At the end of the first loop, I got my first taste of how sweet the finish line would ultimately be. You can almost feel the disappointment in the crowd when they see you turn around. Sort of like a baseball game with a deep fly ball that gets everyone out of their seat, only to get caught at the warning track. No matter, I knew I'd be back in a couple hours. Grabbed a bag of gummi bears out of my special needs bag, and heard my kids yelling "Suck it up buttercup". That's been our motto every time I dragged myself out the door for a training run. Scooped my youngest up and told him I just got a little half marathon to run, be back in no time.
Somewhere around mile 18 was the only time in the run that I had some doubts. I was resigned to the fact that my cramps were not going away and I was questioning if it was worth it to keep running or if I should just join so many others in their death march. It was at that point that I passed the one-legged athlete who was highlighted in the pre-race banquet video. He was sitting down with his prosthetic leg off, changing his knee sock. Here I am whining about some cramps, and he's 8 miles away from finishing his 5th Ironman in five months on one leg. That was my HTFU moment. No more crying, no more walking, time to shut up and become an Ironman. I literally ran the last 8 miles with a smile on my face. Ran through the inspiration mile and saw the message that my wife had typed in. Apparantly Ironman is pretty strict on the censoring, because "Suck it up buttercup" came up as "it up ercup". Got to remember next time, no suck or butt will be displayed. Every mile I felt stronger, ran faster. The cramps didn't go away, but I was able to run through them. My joy must have showed, because spectators kept yelling out how good I looked, which only gave me more strength to push harder. It's pretty impressive how pain can disappear when you're close enough to taste the finish.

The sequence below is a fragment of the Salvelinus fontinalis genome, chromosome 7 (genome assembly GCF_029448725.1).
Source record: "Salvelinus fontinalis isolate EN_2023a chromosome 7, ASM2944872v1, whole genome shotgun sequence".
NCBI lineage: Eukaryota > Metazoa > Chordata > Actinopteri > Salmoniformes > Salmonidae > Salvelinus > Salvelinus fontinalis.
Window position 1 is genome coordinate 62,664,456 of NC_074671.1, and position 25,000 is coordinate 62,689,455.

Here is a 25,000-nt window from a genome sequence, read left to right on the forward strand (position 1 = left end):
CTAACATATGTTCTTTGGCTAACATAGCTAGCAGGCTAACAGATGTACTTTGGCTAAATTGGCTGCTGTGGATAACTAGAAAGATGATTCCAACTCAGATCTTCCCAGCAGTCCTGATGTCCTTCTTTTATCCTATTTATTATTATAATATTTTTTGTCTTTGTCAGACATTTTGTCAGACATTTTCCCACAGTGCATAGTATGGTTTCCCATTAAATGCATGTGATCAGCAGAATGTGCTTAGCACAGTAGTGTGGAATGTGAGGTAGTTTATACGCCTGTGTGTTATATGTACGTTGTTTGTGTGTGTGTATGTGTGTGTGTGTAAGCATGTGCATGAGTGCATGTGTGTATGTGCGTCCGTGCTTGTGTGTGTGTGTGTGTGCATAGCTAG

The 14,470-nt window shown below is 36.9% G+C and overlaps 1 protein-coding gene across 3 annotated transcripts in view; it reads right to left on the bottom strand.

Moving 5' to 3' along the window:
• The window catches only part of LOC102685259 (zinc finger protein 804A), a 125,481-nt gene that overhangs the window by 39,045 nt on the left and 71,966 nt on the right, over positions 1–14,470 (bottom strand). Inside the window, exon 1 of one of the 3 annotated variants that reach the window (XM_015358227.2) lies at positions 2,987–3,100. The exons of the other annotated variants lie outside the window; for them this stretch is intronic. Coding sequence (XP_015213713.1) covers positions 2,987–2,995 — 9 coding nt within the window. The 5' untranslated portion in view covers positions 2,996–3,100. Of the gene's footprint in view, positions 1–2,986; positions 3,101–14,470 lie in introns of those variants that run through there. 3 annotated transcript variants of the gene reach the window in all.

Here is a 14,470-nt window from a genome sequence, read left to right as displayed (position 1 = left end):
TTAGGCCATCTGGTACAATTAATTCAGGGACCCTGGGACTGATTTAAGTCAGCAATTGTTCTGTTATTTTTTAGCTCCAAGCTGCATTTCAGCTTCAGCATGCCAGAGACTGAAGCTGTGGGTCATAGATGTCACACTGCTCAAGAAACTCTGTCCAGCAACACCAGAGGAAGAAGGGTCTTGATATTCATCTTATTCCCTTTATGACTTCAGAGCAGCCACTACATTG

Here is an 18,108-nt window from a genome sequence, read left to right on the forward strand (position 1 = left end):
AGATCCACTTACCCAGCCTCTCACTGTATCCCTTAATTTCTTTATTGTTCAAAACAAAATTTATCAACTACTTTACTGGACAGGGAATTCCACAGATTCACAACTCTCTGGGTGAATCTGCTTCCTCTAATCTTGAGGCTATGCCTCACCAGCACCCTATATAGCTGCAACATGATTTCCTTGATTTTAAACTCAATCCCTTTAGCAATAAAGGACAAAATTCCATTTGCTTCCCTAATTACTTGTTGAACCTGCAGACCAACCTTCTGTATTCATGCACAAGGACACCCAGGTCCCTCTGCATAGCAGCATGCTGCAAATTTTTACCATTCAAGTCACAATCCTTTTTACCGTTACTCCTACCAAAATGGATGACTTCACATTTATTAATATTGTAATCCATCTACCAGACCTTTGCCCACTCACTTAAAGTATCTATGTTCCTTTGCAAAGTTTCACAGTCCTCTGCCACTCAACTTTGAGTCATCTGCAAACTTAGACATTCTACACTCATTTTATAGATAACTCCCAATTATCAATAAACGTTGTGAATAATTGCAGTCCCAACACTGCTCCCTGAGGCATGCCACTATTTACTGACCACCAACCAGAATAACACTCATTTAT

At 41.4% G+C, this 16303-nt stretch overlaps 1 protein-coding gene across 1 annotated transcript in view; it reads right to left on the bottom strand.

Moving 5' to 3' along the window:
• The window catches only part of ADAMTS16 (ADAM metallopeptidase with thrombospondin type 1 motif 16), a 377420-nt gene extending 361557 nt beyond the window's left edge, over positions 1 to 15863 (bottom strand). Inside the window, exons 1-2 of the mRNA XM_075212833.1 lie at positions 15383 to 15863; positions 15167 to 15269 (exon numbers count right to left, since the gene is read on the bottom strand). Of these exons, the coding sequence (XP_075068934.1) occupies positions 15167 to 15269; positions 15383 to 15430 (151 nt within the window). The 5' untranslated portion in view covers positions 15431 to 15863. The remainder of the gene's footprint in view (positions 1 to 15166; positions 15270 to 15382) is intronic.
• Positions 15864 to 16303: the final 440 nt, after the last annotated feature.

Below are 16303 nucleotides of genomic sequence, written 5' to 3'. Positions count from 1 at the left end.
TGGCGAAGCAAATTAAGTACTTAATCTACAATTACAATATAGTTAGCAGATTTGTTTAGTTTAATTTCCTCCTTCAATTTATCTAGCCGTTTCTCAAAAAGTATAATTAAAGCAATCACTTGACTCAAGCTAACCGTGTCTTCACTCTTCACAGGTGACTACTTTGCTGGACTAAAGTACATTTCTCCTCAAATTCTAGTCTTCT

Turning the last corner was one of the most amazing moments of my life, really second only to the births of my children. I saw my family and stopped to give my 4 year old a big hug and kiss
(my poor 2 year old missed his daddy finishing by falling asleep 10 minutes before I got there
). Gave him back to his mother, told him I'll be right back, and started my victory sprint. High-fived every hand I saw and finally heard the words I've been dreaming about for the past two years "Kevin Trapp, you are an Ironman!"
What would you do differently?:
The cramps were unfortunate, but I'm not sure where they came from. Whether I screwed up my race-day nutrition or if the mistake was made in my nutrition in the days leading up to the race. Guess I should actually buck up for a nutritionist before the next one.
I ended up passing about 700 people on the run, so it's hard to say that I had a bad run. But I wonder if I could have run a sub-4:00 marathon without the cramps.
On a side note, most of the aid stations I passed were out of cola. I'm guessing that people were like me and not wanting to drink the Perform. Anyway, one aid station was yelling out cola and I sent up a little prayer of thanks. Grabbed a cup and gulped it down, it was Diet. Really? What was the point of that? Nothing like a sugar free drink to get you through a 140.6 mile race. I really hope it was a well-meaning volunteer that bought the diet coke, and not a race official.
Since I'm just a lurker here, not sure if any of you will ever read this report. But if anyone does, I can't thank the donkeys enough for all of the help, advice, encouragement, and support posted here. I've read this forum religiously for the past year. All the locals for their first-hand knowledge and updates on the course
(since I'm an out-of-towner
), DB and Lisac957 for the advice they gave my wife on spectating, 1stTimeTri for volunteering
(of course, being a lurker I didn't introduce myself
). This community is such an asset to have.
I didn't know what to expect coming in to the race. It was both harder and easier than I ever imagined, which I realize makes no sense. There's something surreal about starting a race with a beautiful sunrise over the lake, and not finishing until after sunset. There's so many things about this day that I'll never forget, but the greatest moment was when my son told me I'm his favorite superhero. He said I'm the real Ironman, not like the fake one in the movies. I promised the wife I would not do another full next year, but I'll be back in 2012 and cannot wait.
Last updated: 2010-07-15 12:00 AM
01:28:37 | 4224 yards | 02m 06s / 100yards
0F / 0C
Run with bike:
Jump on bike:
Getting up to speed:
06:59:55 | 112 miles | 16.00 mile/hr
Riding w/ feet on shoes
Jumping off bike
Running with bike
Shoe and helmet removal
04:25:28 | 26.2 miles | 10m 08s min/mile
Mental exertion [1-5]
Physical exertion [1-5]
Lots of volunteers?
Plenty of drinks?
Post race activities:
Race evaluation [1-5]